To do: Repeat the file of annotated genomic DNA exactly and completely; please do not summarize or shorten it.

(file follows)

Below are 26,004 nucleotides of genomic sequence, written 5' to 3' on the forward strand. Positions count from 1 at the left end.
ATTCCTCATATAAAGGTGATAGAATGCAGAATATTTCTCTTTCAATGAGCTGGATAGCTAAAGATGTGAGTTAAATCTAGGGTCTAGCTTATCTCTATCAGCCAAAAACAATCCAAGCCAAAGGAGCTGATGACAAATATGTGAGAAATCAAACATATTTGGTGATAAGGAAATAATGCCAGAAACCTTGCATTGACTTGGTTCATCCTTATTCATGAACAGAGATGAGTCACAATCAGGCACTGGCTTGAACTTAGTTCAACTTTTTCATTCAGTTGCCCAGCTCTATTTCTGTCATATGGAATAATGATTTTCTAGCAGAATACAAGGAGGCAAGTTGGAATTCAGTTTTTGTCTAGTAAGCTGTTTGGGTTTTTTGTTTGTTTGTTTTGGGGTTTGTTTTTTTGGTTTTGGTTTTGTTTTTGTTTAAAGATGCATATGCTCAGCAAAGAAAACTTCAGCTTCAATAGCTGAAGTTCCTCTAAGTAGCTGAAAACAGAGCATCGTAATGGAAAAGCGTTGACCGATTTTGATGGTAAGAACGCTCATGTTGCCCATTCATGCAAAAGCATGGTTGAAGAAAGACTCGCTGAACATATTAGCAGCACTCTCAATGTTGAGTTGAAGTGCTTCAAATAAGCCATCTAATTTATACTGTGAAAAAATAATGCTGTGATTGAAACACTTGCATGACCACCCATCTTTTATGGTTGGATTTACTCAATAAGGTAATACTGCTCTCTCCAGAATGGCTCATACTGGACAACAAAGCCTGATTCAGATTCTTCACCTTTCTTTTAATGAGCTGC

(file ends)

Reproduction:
Below are 26,004 nucleotides of genomic sequence, written 5' to 3' on the forward strand. Positions count from 1 at the left end.
ATTCCTCATATAAAGGTGATAGAATGCAGAATATTTCTCTTTCAATGAGCTGGATAGCTAAAGATGTGAGTTAAATCTAGGGTCTAGCTTATCTCTATCAGCCAAAAACAATCCAAGCCAAAGGAGCTGATGACAAATATGTGAGAAATCAAACATATTTGGTGATAAGGAAATAATGCCAGAAACCTTGCATTGACTTGGTTCATCCTTATTCATGAACAGAGATGAGTCACAATCAGGCACTGGCTTGAACTTAGTTCAACTTTTTCATTCAGTTGCCCAGCTCTATTTCTGTCATATGGAATAATGATTTTCTAGCAGAATACAAGGAGGCAAGTTGGAATTCAGTTTTTGTCTAGTAAGCTGTTTGGGTTTTTTGTTTGTTTGTTTTGGGGTTTGTTTTTTTGGTTTTGGTTTTGTTTTTGTTTAAAGATGCATATGCTCAGCAAAGAAAACTTCAGCTTCAATAGCTGAAGTTCCTCTAAGTAGCTGAAAACAGAGCATCGTAATGGAAAAGCGTTGACCGATTTTGATGGTAAGAACGCTCATGTTGCCCATTCATGCAAAAGCATGGTTGAAGAAAGACTCGCTGAACATATTAGCAGCACTCTCAATGTTGAGTTGAAGTGCTTCAAATAAGCCATCTAATTTATACTGTGAAAAAATAATGCTGTGATTGAAACACTTGCATGACCACCCATCTTTTATGGTTGGATTTACTCAATAAGGTAATACTGCTCTCTCCAGAATGGCTCATACTGGACAACAAAGCCTGATTCAGATTCTTCACCTTTCTTTTAATGAGCTGC